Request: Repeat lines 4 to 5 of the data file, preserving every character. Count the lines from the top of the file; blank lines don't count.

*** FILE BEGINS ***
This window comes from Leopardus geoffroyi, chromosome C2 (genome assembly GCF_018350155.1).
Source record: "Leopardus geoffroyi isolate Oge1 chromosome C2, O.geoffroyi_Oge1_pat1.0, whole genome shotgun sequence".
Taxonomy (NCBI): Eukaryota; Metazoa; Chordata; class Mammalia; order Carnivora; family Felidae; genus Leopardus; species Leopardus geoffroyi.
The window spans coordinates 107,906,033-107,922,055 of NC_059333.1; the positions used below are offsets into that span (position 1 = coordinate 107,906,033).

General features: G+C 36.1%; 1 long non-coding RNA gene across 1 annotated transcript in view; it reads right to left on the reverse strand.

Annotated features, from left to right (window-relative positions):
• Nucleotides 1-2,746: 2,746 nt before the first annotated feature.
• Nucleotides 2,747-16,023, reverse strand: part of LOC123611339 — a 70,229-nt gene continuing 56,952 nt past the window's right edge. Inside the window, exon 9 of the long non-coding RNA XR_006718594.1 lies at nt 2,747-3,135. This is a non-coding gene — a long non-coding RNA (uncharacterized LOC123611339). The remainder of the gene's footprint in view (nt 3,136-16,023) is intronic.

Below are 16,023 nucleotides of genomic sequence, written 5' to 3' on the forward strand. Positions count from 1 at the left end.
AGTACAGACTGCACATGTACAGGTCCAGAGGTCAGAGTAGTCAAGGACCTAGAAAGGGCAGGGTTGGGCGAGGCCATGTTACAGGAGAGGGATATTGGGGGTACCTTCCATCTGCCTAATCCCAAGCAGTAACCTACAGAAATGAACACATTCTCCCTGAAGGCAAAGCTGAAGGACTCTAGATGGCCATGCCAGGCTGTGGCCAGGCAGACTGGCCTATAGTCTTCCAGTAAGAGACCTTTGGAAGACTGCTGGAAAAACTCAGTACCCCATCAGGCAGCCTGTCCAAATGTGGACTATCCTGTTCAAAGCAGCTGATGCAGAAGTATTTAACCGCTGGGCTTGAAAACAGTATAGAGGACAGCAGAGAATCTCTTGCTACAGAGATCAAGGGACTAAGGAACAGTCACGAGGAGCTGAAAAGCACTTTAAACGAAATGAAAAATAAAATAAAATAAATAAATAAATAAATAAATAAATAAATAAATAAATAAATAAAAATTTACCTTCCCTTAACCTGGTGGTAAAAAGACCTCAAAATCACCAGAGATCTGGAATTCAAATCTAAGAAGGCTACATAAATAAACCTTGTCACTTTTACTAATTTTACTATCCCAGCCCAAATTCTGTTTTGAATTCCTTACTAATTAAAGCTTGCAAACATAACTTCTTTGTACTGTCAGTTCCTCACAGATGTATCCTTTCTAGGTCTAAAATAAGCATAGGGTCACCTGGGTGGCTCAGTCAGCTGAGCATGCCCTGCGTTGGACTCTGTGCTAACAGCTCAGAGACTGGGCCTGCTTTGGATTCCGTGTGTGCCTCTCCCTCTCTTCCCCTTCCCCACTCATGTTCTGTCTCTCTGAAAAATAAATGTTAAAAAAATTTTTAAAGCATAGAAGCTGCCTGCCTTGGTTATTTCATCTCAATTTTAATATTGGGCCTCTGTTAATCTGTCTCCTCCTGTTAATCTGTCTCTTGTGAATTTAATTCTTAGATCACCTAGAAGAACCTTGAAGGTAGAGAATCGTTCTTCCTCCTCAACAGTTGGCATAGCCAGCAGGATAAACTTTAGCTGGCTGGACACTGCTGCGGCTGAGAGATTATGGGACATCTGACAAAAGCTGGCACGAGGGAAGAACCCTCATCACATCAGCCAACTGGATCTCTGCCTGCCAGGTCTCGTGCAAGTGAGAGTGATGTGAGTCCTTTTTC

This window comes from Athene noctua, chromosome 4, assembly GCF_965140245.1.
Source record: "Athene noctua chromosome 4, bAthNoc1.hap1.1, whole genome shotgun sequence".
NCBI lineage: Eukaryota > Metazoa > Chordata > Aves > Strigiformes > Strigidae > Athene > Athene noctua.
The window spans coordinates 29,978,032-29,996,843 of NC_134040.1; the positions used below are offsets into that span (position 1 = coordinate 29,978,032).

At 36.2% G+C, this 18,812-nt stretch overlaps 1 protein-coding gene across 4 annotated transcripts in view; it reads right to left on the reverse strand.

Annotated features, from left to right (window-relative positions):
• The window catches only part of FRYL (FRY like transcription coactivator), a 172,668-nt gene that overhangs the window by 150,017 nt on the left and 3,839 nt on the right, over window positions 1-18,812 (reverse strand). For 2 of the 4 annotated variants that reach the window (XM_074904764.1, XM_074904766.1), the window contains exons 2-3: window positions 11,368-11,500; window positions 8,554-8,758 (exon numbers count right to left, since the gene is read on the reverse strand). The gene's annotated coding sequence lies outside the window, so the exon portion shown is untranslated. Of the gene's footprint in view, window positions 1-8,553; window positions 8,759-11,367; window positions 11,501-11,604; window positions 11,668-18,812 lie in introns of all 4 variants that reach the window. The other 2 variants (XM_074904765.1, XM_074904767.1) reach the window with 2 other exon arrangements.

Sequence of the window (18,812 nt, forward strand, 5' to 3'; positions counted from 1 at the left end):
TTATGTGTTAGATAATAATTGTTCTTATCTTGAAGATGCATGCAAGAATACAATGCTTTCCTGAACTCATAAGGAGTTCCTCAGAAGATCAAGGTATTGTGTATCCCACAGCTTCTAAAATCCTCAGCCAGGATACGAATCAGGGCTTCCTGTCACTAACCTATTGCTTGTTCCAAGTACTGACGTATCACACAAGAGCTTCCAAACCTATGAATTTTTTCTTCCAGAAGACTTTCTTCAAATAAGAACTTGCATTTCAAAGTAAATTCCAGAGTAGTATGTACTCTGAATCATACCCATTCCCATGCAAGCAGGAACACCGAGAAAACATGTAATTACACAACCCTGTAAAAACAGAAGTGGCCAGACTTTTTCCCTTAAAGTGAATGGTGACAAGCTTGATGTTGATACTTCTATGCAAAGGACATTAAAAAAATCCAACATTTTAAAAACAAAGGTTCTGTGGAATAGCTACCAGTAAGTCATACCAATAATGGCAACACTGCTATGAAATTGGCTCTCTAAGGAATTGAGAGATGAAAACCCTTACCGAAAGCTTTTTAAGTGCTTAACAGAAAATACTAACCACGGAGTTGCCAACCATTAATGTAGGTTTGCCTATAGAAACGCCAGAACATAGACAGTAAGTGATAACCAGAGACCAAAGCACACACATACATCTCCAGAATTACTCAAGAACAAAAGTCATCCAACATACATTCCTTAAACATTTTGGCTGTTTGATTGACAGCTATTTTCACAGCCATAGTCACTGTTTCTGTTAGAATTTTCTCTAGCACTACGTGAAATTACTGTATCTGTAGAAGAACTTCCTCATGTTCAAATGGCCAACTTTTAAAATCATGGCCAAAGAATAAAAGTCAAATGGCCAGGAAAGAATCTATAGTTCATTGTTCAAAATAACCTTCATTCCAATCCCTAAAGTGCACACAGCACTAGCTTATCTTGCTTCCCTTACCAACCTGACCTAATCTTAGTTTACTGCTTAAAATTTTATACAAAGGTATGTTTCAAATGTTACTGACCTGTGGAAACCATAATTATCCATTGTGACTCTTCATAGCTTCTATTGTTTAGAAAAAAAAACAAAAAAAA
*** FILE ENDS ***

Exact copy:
The window spans coordinates 107,906,033-107,922,055 of NC_059333.1; the positions used below are offsets into that span (position 1 = coordinate 107,906,033).

General features: G+C 36.1%; 1 long non-coding RNA gene across 1 annotated transcript in view; it reads right to left on the reverse strand.